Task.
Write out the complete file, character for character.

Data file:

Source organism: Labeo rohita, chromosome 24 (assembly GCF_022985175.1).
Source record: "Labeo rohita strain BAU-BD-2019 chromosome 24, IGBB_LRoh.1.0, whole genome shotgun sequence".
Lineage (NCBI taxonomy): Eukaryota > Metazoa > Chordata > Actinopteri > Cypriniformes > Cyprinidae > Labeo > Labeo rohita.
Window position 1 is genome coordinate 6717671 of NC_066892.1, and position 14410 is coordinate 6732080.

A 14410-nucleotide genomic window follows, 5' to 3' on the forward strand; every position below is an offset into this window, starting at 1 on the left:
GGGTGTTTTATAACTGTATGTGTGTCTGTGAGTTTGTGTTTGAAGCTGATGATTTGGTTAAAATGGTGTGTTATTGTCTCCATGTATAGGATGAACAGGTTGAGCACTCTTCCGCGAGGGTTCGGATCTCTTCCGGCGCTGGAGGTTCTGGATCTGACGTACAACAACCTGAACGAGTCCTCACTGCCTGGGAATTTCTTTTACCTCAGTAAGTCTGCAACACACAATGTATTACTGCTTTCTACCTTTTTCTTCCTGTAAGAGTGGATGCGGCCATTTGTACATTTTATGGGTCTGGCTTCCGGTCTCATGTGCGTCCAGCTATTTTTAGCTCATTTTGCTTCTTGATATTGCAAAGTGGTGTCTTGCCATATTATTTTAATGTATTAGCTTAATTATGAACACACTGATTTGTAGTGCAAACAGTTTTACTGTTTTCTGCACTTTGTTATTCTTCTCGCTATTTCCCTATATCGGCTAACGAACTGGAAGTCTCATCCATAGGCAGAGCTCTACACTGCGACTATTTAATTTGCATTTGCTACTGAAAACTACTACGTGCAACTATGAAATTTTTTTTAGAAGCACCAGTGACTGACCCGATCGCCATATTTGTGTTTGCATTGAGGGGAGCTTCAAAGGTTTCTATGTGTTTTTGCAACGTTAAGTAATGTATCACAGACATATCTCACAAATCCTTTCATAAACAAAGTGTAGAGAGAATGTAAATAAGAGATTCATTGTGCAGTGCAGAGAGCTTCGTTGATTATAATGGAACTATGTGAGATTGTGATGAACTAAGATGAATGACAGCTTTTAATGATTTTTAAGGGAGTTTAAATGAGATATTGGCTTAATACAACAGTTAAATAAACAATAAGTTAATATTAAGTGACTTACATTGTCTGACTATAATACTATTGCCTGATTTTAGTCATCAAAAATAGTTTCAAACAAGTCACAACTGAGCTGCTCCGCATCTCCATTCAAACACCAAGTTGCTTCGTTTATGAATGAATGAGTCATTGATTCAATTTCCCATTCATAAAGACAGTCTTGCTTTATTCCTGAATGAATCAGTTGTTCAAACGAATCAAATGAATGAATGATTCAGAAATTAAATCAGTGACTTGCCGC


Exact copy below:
Source organism: Labeo rohita, chromosome 24 (assembly GCF_022985175.1).
Source record: "Labeo rohita strain BAU-BD-2019 chromosome 24, IGBB_LRoh.1.0, whole genome shotgun sequence".
Lineage (NCBI taxonomy): Eukaryota > Metazoa > Chordata > Actinopteri > Cypriniformes > Cyprinidae > Labeo > Labeo rohita.
Window position 1 is genome coordinate 6717671 of NC_066892.1, and position 14410 is coordinate 6732080.

A 14410-nucleotide genomic window follows, 5' to 3' on the forward strand; every position below is an offset into this window, starting at 1 on the left:
GGGTGTTTTATAACTGTATGTGTGTCTGTGAGTTTGTGTTTGAAGCTGATGATTTGGTTAAAATGGTGTGTTATTGTCTCCATGTATAGGATGAACAGGTTGAGCACTCTTCCGCGAGGGTTCGGATCTCTTCCGGCGCTGGAGGTTCTGGATCTGACGTACAACAACCTGAACGAGTCCTCACTGCCTGGGAATTTCTTTTACCTCAGTAAGTCTGCAACACACAATGTATTACTGCTTTCTACCTTTTTCTTCCTGTAAGAGTGGATGCGGCCATTTGTACATTTTATGGGTCTGGCTTCCGGTCTCATGTGCGTCCAGCTATTTTTAGCTCATTTTGCTTCTTGATATTGCAAAGTGGTGTCTTGCCATATTATTTTAATGTATTAGCTTAATTATGAACACACTGATTTGTAGTGCAAACAGTTTTACTGTTTTCTGCACTTTGTTATTCTTCTCGCTATTTCCCTATATCGGCTAACGAACTGGAAGTCTCATCCATAGGCAGAGCTCTACACTGCGACTATTTAATTTGCATTTGCTACTGAAAACTACTACGTGCAACTATGAAATTTTTTTTAGAAGCACCAGTGACTGACCCGATCGCCATATTTGTGTTTGCATTGAGGGGAGCTTCAAAGGTTTCTATGTGTTTTTGCAACGTTAAGTAATGTATCACAGACATATCTCACAAATCCTTTCATAAACAAAGTGTAGAGAGAATGTAAATAAGAGATTCATTGTGCAGTGCAGAGAGCTTCGTTGATTATAATGGAACTATGTGAGATTGTGATGAACTAAGATGAATGACAGCTTTTAATGATTTTTAAGGGAGTTTAAATGAGATATTGGCTTAATACAACAGTTAAATAAACAATAAGTTAATATTAAGTGACTTACATTGTCTGACTATAATACTATTGCCTGATTTTAGTCATCAAAAATAGTTTCAAACAAGTCACAACTGAGCTGCTCCGCATCTCCATTCAAACACCAAGTTGCTTCGTTTATGAATGAATGAGTCATTGATTCAATTTCCCATTCATAAAGACAGTCTTGCTTTATTCCTGAATGAATCAGTTGTTCAAACGAATCAAATGAATGAATGATTCAGAAATTAAATCAGTGACTTGCCGC